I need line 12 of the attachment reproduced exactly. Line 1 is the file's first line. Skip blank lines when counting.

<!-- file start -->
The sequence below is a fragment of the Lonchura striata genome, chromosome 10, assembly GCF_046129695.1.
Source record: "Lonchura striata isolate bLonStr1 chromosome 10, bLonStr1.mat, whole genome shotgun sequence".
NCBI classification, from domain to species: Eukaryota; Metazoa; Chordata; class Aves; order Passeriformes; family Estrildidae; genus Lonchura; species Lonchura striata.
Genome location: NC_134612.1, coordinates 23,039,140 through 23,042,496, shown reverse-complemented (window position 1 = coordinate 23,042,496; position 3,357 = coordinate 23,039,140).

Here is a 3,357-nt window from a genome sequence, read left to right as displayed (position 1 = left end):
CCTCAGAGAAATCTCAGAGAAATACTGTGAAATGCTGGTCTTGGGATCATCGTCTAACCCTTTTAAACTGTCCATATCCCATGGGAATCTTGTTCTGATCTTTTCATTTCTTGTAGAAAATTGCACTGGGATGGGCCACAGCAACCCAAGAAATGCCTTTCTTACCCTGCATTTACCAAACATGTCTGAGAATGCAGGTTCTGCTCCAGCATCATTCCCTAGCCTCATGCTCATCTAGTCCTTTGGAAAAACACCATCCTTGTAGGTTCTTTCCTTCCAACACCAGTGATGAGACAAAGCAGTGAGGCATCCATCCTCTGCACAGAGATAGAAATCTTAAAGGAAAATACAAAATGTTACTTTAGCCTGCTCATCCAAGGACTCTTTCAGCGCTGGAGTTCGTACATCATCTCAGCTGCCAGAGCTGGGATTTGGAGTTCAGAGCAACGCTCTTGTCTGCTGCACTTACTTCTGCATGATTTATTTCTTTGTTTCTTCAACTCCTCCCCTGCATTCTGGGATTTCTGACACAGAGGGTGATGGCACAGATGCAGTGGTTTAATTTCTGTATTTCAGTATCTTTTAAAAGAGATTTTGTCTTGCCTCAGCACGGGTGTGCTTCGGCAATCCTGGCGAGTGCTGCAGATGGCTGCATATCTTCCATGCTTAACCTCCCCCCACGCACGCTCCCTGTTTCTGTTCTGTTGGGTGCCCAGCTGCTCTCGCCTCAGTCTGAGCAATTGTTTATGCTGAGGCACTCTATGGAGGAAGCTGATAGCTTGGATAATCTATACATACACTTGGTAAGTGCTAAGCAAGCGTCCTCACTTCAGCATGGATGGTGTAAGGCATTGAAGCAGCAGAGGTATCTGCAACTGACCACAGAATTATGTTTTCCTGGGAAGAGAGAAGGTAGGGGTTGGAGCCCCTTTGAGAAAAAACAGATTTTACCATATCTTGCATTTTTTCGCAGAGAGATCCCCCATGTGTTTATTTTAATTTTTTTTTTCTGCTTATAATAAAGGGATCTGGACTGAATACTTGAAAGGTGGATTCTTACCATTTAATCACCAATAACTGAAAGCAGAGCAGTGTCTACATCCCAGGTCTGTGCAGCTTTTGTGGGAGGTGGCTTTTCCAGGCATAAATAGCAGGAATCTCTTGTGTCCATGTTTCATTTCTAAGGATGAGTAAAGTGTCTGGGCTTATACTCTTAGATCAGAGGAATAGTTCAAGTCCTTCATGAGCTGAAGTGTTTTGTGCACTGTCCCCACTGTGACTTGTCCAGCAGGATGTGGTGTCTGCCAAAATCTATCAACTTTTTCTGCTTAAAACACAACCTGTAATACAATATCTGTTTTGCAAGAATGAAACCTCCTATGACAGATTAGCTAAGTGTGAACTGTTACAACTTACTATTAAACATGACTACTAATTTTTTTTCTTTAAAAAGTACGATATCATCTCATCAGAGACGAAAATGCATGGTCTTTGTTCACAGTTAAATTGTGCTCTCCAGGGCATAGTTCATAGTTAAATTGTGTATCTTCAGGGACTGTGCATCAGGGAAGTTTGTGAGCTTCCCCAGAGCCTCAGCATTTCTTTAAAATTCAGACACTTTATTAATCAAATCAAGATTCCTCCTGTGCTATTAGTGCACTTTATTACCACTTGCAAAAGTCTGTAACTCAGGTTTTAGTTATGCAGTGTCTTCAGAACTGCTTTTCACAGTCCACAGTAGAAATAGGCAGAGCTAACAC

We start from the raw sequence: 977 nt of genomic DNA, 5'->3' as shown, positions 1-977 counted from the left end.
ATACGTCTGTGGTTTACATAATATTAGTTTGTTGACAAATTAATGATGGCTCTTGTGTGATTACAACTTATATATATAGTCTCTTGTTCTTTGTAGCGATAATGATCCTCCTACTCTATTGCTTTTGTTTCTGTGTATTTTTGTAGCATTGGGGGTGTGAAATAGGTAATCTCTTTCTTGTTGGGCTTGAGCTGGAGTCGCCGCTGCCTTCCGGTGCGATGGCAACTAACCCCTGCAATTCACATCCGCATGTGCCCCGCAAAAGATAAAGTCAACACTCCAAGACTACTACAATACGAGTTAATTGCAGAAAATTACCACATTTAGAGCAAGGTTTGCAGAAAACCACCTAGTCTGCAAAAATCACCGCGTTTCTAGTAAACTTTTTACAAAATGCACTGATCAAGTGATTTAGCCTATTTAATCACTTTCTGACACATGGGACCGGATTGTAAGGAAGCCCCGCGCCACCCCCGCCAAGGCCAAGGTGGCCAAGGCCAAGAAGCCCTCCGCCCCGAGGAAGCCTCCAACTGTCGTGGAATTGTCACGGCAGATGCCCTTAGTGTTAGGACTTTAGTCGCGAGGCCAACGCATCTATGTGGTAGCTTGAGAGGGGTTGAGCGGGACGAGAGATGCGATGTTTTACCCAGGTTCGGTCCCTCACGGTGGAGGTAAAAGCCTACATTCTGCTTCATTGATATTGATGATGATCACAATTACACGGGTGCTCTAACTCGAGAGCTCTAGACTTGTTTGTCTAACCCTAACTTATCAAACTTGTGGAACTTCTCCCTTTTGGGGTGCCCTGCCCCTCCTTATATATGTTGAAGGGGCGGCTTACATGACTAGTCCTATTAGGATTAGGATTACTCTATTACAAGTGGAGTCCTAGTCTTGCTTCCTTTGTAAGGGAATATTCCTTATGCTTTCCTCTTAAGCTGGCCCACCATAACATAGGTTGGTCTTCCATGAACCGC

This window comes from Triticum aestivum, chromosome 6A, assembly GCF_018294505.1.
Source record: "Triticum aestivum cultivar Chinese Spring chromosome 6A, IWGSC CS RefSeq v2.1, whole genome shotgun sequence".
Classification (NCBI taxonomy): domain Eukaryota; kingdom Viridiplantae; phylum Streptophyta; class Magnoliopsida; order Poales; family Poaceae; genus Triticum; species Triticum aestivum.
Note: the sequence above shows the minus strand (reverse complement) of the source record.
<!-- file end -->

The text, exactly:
Note: the sequence above shows the minus strand (reverse complement) of the source record.